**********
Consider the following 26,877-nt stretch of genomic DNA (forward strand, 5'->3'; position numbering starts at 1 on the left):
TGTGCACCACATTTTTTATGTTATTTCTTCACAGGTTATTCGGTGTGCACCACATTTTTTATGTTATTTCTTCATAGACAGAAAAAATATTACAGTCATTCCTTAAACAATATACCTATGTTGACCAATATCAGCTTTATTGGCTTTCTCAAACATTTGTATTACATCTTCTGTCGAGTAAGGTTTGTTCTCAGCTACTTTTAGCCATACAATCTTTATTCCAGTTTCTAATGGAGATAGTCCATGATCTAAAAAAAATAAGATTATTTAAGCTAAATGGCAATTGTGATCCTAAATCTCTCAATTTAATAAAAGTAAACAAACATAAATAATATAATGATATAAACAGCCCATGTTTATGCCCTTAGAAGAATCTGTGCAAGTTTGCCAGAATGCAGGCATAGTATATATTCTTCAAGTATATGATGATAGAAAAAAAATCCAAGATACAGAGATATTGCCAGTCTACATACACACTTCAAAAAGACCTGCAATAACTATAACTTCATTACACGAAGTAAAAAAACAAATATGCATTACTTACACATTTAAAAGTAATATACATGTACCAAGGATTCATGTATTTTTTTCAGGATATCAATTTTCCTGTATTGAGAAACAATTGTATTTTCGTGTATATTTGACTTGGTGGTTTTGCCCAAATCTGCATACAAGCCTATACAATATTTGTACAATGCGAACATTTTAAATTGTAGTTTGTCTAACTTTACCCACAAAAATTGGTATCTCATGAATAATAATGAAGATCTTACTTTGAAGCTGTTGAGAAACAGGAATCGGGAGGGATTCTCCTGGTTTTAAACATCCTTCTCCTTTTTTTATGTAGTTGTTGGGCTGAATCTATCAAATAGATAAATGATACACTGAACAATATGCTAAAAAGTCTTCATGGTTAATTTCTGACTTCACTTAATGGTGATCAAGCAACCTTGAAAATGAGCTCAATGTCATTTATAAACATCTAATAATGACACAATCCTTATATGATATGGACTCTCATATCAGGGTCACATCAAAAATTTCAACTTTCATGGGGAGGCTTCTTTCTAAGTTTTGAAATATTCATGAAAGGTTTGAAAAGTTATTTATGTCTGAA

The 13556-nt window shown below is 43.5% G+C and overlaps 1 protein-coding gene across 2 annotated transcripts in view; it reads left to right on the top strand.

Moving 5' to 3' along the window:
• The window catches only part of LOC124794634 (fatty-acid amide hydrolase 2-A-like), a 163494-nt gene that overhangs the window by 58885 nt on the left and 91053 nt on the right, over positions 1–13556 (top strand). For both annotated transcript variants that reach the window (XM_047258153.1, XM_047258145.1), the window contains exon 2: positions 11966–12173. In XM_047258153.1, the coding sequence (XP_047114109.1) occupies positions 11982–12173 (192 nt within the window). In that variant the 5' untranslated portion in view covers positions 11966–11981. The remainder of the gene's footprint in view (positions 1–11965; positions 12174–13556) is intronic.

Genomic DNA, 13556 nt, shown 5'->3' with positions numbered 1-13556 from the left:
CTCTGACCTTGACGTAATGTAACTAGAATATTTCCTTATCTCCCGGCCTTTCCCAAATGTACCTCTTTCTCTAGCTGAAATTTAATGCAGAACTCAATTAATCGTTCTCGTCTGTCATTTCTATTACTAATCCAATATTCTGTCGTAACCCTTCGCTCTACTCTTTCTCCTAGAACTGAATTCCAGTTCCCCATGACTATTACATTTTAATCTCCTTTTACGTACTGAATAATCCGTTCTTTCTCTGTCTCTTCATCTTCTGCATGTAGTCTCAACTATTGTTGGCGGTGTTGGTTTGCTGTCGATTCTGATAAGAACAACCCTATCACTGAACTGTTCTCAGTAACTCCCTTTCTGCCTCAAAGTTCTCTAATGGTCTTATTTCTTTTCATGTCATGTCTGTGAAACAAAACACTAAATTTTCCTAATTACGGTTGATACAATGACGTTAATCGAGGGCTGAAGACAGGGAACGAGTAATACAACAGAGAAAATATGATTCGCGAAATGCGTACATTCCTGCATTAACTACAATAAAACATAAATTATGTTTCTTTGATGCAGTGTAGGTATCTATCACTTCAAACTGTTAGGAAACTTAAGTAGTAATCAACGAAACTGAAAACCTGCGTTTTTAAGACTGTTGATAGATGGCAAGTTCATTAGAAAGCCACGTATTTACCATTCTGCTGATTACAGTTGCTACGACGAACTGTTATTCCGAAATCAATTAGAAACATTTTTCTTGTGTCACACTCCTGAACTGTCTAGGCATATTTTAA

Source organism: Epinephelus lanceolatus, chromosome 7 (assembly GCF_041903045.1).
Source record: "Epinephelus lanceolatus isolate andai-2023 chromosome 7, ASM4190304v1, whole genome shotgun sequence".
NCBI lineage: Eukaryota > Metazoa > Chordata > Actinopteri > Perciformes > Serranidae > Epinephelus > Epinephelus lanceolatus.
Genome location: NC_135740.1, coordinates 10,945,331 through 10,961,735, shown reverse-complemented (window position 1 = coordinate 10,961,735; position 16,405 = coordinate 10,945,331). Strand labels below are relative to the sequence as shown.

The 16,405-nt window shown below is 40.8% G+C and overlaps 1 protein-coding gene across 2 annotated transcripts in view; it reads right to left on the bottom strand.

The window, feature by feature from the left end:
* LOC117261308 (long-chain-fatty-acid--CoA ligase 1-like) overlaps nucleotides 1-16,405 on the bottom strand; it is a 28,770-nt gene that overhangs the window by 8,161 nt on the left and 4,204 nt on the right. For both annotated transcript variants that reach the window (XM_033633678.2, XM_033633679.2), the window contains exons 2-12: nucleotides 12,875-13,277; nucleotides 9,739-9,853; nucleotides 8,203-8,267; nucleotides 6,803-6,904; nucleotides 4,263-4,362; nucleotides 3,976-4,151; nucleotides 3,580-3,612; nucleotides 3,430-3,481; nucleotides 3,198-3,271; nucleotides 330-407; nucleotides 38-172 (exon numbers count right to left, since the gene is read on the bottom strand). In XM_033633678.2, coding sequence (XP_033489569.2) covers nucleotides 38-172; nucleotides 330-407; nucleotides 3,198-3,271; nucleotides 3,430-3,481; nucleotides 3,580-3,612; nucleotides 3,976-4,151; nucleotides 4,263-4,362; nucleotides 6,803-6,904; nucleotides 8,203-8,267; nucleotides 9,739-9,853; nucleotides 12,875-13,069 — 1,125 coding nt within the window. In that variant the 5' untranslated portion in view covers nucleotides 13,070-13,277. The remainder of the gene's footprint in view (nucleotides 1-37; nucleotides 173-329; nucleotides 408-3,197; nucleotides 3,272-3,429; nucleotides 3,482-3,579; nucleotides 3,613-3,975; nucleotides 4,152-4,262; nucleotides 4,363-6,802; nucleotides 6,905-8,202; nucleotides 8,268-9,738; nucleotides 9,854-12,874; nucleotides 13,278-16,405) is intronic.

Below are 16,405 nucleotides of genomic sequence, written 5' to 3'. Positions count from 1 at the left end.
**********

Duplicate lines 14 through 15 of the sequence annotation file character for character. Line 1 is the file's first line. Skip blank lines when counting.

* LOC117261308 (long-chain-fatty-acid--CoA ligase 1-like) overlaps nucleotides 1-16,405 on the bottom strand; it is a 28,770-nt gene that overhangs the window by 8,161 nt on the left and 4,204 nt on the right. For both annotated transcript variants that reach the window (XM_033633678.2, XM_033633679.2), the window contains exons 2-12: nucleotides 12,875-13,277; nucleotides 9,739-9,853; nucleotides 8,203-8,267; nucleotides 6,803-6,904; nucleotides 4,263-4,362; nucleotides 3,976-4,151; nucleotides 3,580-3,612; nucleotides 3,430-3,481; nucleotides 3,198-3,271; nucleotides 330-407; nucleotides 38-172 (exon numbers count right to left, since the gene is read on the bottom strand). In XM_033633678.2, coding sequence (XP_033489569.2) covers nucleotides 38-172; nucleotides 330-407; nucleotides 3,198-3,271; nucleotides 3,430-3,481; nucleotides 3,580-3,612; nucleotides 3,976-4,151; nucleotides 4,263-4,362; nucleotides 6,803-6,904; nucleotides 8,203-8,267; nucleotides 9,739-9,853; nucleotides 12,875-13,069 — 1,125 coding nt within the window. In that variant the 5' untranslated portion in view covers nucleotides 13,070-13,277. The remainder of the gene's footprint in view (nucleotides 1-37; nucleotides 173-329; nucleotides 408-3,197; nucleotides 3,272-3,429; nucleotides 3,482-3,579; nucleotides 3,613-3,975; nucleotides 4,152-4,262; nucleotides 4,363-6,802; nucleotides 6,905-8,202; nucleotides 8,268-9,738; nucleotides 9,854-12,874; nucleotides 13,278-16,405) is intronic.

Below are 16,405 nucleotides of genomic sequence, written 5' to 3'. Positions count from 1 at the left end.